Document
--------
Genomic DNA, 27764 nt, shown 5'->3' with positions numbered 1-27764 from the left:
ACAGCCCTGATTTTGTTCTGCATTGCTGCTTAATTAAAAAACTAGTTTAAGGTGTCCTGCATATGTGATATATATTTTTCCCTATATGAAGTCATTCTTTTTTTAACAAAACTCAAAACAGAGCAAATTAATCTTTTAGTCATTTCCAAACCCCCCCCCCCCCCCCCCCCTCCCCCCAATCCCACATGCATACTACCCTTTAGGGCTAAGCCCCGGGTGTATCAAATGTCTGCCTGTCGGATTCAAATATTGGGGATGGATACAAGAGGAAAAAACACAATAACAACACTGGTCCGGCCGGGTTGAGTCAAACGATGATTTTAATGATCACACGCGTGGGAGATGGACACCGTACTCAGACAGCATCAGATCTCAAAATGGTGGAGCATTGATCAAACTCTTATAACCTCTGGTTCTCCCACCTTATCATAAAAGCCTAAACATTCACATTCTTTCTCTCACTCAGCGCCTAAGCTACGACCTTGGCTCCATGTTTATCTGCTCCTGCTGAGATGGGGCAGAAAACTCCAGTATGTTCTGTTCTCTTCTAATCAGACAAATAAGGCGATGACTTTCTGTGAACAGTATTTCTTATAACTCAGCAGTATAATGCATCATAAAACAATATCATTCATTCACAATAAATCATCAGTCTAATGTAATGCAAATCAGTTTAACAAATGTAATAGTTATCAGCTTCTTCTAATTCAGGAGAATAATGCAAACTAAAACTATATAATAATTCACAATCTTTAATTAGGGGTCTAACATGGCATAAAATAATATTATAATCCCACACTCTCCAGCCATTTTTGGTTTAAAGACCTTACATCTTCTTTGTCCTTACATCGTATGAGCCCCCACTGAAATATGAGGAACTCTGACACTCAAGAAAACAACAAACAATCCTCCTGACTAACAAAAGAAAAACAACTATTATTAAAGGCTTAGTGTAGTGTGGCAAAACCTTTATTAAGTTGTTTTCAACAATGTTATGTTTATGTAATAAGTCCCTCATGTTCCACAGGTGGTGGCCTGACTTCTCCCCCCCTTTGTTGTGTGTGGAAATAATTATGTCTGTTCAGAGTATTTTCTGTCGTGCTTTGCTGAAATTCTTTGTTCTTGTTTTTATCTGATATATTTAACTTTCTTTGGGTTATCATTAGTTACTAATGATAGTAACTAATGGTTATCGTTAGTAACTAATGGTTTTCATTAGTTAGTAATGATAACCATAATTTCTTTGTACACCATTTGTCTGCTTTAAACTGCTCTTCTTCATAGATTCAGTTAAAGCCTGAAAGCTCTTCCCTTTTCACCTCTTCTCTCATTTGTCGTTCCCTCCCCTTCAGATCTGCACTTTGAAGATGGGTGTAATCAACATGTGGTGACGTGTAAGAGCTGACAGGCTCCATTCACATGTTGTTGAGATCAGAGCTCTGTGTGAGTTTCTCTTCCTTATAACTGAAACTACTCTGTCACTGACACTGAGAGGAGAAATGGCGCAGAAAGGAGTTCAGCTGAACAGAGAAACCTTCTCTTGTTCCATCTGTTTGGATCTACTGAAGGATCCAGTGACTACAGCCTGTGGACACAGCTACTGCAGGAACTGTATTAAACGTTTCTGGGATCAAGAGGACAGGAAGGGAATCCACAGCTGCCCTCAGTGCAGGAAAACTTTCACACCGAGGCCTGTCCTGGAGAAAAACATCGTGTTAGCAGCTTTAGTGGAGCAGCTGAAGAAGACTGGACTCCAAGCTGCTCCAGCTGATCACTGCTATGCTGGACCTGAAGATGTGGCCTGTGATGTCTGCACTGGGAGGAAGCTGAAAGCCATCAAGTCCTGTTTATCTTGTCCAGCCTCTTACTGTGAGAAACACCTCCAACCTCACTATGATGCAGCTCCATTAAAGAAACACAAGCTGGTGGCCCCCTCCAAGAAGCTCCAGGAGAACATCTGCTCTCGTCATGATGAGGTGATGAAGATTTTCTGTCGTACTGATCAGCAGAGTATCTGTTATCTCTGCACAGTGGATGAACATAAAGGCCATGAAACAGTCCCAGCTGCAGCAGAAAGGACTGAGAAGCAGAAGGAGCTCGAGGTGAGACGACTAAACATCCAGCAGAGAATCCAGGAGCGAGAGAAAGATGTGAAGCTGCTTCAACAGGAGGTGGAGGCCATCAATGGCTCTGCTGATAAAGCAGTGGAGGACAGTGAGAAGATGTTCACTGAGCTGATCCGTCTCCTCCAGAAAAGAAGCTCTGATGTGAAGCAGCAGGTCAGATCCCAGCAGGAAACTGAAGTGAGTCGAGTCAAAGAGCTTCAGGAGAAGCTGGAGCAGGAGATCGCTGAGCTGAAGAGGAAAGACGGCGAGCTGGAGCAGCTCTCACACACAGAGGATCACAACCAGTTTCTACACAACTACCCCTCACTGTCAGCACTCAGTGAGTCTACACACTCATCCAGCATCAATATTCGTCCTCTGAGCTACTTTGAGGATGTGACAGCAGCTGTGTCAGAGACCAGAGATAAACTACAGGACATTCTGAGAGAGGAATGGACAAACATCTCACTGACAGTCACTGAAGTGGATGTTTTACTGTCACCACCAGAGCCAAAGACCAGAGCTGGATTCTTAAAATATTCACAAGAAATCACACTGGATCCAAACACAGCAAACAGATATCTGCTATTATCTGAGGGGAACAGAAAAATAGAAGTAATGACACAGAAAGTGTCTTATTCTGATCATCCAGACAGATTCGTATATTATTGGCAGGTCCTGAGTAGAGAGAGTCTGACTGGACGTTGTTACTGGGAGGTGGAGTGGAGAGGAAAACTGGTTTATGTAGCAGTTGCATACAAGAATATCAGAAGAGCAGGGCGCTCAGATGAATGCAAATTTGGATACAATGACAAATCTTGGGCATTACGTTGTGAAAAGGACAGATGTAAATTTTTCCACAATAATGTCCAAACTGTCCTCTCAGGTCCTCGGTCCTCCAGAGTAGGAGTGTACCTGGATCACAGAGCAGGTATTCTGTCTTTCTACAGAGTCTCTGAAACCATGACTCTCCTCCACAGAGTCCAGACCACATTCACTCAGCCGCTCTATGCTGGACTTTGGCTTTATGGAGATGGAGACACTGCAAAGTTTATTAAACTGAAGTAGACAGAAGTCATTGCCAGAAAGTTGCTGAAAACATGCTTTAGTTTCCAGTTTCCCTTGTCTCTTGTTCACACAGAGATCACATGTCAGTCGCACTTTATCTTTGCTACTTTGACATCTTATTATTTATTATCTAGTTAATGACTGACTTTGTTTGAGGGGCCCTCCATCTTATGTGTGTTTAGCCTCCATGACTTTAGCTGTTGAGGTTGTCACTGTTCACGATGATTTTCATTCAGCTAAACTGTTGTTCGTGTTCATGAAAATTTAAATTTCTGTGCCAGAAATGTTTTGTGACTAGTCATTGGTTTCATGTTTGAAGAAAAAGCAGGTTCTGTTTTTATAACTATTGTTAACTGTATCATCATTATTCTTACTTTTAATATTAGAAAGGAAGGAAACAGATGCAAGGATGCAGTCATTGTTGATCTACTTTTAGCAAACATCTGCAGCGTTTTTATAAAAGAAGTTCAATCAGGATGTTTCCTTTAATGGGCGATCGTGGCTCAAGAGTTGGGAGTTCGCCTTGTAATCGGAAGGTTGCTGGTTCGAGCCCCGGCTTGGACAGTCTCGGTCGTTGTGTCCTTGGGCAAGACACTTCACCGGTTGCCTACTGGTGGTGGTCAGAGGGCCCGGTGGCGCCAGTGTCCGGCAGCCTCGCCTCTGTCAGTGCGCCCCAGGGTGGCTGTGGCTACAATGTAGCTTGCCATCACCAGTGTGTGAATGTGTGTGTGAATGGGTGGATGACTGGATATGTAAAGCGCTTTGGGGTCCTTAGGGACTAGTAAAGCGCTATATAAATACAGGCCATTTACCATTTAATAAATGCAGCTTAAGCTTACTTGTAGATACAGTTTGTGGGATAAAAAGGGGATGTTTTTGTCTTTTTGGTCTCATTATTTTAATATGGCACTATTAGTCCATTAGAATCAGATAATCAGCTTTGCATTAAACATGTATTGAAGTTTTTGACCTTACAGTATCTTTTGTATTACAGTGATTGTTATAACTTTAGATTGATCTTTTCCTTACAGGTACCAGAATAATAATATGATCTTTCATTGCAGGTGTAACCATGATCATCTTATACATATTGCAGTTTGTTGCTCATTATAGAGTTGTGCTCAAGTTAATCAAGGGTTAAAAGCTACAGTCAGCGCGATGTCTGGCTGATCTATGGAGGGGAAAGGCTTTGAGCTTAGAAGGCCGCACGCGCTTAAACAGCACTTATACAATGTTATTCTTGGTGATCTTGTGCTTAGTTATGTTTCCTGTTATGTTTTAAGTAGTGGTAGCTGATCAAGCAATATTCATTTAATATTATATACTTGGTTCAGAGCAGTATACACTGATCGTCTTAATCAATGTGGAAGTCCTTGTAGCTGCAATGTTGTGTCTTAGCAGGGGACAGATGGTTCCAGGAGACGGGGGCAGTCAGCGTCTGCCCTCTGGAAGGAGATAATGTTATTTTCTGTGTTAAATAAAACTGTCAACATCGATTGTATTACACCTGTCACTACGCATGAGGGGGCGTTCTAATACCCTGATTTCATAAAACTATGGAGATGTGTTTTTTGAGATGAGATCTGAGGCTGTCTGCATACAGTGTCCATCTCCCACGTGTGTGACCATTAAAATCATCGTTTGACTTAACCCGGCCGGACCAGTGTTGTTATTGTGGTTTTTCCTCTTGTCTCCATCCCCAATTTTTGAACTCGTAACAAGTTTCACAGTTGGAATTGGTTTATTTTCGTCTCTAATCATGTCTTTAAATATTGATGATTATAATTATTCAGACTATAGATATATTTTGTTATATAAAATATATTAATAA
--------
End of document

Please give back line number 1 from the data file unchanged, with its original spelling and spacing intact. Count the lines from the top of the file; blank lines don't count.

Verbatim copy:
Genomic DNA, 27764 nt, shown 5'->3' with positions numbered 1-27764 from the left: